#7 - As of 2017, 2.2 billion people still lacked safely managed drinking water1
#8 - As of 2017, 4.2 billion people still lacked safely managed sanitation1
#9 - As of 2018, 789 million people still lacked electricity1
#10 - The world currently faces the worst economic recession since the Great Depression1
#11 - There were $23.6 billion direct economic losses due to natural disasters in 20181
#12 - We expected GDP per capita to decline by 4.2% in 2020 due to the pandemic1
Global economic growth was on a declining path before the pandemic. Data show a 0.5% decline in GDP per capita between 2018 and 2019. And we expect it to drop even further. Some of the most severely affected sectors of the economy include aviation, education, agriculture, and tourism.
By May 2020, air travel demand had dropped to near zero because of public health concerns. Government orders grounded 90% of fleets, and passenger numbers had fallen by 51.1% strict travel compared with the same period in 2019. Estimates from the International Civil Aviation Organization, as of June 5, 2020, state that the pandemic may result in losses of between $302 billion and $400 billion in gross operating revenues for airlines.
Travel bans and border closures have made tourism one of the economic sectors most affected by the pandemic. Countries with the highest number of reported coronavirus cases account for about 55% of global inbound and 68% of global outbound tourism expenditure.
Globally the manufacturing industry output declined by 6.0% in the first three months of 2020 due to economic lockdown measures. China, the world’s largest manufacturer, registered a drop of 14.1% in manufacturing output. The global decline in manufacturing has had severe impacts on the global economy.
#13 - Reports estimate that COVID-19 may cause about 400 million job losses in the second quarter of 20201
Global unemployment may be at its highest since world war II thanks to the pandemic. Informal employment, which is more prevalent in the agricultural sector, may experience the most hardship. About 1.6 billion workers in the informal economy, which amounts to half of the global workforce, may have lost their jobs or suffered an extreme pay cut.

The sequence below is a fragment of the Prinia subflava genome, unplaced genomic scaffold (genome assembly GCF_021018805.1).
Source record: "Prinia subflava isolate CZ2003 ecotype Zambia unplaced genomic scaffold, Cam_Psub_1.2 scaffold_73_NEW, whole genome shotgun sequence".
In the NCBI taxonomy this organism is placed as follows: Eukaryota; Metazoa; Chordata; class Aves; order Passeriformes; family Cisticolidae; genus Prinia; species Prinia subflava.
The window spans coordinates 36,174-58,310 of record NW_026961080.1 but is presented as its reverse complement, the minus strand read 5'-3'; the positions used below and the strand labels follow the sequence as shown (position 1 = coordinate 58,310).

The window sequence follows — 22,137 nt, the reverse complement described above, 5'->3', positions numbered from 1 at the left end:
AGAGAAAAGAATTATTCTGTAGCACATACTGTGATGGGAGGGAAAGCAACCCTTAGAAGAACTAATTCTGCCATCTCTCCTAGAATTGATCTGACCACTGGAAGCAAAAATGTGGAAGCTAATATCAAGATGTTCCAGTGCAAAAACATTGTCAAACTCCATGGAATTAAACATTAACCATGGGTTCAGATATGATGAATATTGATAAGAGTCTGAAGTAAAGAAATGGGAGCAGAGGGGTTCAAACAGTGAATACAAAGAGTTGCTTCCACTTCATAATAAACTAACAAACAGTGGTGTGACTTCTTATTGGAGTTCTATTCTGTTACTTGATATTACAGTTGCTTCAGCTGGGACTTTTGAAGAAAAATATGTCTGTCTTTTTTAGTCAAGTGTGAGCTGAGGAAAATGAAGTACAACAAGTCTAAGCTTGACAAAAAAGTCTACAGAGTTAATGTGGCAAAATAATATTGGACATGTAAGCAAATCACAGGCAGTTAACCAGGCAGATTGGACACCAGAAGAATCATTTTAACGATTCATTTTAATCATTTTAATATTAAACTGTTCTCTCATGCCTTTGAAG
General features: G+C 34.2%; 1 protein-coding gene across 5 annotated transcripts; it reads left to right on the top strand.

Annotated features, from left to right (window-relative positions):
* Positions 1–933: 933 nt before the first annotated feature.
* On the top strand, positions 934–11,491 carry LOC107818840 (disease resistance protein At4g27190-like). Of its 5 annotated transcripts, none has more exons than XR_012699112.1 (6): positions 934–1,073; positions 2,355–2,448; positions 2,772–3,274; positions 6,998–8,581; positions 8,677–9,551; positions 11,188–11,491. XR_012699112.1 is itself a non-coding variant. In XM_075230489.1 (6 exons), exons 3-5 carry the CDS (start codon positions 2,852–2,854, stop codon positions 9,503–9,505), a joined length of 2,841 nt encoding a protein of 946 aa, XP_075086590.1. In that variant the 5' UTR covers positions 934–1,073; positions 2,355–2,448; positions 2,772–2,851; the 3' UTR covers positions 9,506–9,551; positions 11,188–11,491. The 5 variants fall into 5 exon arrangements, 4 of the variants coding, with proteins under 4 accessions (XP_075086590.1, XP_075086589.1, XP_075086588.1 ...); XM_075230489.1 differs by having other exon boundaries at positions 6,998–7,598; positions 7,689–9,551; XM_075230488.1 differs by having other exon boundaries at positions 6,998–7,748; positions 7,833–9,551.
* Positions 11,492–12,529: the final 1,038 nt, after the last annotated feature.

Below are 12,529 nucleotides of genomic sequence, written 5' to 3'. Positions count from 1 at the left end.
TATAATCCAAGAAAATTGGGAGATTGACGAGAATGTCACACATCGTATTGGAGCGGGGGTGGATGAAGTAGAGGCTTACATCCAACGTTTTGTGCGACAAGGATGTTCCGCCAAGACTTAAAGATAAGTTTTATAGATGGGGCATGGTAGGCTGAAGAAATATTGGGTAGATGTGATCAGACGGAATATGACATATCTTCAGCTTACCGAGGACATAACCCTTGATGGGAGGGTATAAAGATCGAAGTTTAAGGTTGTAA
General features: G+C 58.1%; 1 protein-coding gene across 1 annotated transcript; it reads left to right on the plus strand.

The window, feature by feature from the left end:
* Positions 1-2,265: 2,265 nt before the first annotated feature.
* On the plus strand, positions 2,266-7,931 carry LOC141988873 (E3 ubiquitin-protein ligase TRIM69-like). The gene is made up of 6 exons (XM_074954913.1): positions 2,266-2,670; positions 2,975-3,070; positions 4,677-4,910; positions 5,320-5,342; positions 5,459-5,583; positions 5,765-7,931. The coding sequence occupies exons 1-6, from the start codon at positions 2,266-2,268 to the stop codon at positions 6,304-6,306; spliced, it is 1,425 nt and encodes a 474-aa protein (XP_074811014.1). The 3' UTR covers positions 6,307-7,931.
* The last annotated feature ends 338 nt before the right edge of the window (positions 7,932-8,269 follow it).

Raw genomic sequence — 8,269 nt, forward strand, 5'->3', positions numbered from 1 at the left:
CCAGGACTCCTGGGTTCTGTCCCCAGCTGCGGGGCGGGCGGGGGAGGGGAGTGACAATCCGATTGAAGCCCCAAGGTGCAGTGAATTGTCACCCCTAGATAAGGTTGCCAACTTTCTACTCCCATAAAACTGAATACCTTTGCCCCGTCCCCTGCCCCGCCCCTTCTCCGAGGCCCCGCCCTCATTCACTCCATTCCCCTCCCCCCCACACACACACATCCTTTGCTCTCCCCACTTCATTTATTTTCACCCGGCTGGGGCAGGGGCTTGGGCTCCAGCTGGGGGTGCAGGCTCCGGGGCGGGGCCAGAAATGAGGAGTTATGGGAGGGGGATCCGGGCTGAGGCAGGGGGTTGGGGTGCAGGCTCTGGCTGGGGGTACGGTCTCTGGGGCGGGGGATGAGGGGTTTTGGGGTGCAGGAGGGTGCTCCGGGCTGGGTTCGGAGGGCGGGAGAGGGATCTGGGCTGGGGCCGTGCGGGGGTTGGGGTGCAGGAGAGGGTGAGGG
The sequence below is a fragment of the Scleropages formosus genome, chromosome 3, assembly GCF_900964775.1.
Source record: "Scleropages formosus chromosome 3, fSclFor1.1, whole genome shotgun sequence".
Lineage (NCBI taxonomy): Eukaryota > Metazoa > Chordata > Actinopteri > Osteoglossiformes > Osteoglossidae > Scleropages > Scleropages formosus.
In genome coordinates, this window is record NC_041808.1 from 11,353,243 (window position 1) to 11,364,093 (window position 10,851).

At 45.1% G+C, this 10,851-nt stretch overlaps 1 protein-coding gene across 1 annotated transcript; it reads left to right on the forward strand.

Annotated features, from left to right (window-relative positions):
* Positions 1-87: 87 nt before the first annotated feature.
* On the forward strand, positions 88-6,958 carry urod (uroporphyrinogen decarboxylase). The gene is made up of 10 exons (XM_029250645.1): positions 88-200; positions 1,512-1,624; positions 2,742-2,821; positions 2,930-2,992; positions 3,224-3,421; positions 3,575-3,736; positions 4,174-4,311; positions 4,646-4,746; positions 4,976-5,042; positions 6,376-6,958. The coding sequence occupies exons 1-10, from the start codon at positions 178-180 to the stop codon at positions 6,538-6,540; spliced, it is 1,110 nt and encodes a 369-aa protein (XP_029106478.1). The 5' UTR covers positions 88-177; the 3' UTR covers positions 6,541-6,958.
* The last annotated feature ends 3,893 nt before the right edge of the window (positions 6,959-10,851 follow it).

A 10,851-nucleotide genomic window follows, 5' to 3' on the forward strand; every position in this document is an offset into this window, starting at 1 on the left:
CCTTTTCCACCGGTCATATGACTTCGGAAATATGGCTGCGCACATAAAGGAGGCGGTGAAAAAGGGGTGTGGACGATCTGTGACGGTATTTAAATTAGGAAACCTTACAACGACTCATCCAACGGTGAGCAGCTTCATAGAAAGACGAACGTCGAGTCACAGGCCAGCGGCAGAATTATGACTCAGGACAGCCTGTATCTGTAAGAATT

#14 - COVID-19 was responsible for the first increase in global poverty in decades1
The pandemic’s impact on the manufacturing and transport industries has caused disruptions in global value chains. Globally, experts estimate the income of informal workers to have dropped by 60% in the first month of the crisis and up to 81% in some regions.
#15 - Over 71 million individuals were pushed into extreme poverty in 20201
#16 - 40%–85% of all food producers in developing regions face a crisis as a result of the pandemic1
#17 - Due to ocean fisheries, mismanagement caused a waste of an estimated $80 billion to occur each year2
#18 - 60 to 70% of the world’s ecosystems are degrading faster than they can recover2
#19 - One million animal and plant species, out of a total estimate of 8 million, risk extinction2
#20 - 75% of the world’s top 115 food crops depend on animal pollination2
The ecosystem comprises air, water, soil, and all the elements present in them. One advantage of a healthy ecosystem is that it can protect against extreme weather events and climate change.
Alarmingly, these vital natural resources are being compromised by exploitation, neglect, energy use, and pollution. Natural resources can replenish themselves, but they cannot keep up with the rate of degradation. The world has continued to source and use natural resources unsustainably, and this will cause environmental and economic losses.
We need urgent and decisive global action to reduce pressure on raw materials, solid waste in landfills and increase recycling. Doing so will further help reduce carbon dioxide across global supply chains.
Related: 28 Facts About Biodiversity
#21 - Electronic waste grew by 38% during the pandemic1
#22 - We recycle less than 20% of electronic waste1
The short lifespan of electronic gadgets, amongst other factors, is why electronic waste is rapidly taking up landfill space. In 2012, the facts show that the United States generated more e-waste than any other nation. Dumping e-waste in landfills is dangerous as toxins leach out materials used to make them. Regardless of this, the e-waste recycling rate is still low.
Recycling electronics use less energy in production and conserve resources like copper and aluminum.
#23 - 2019 was the second warmest year on record1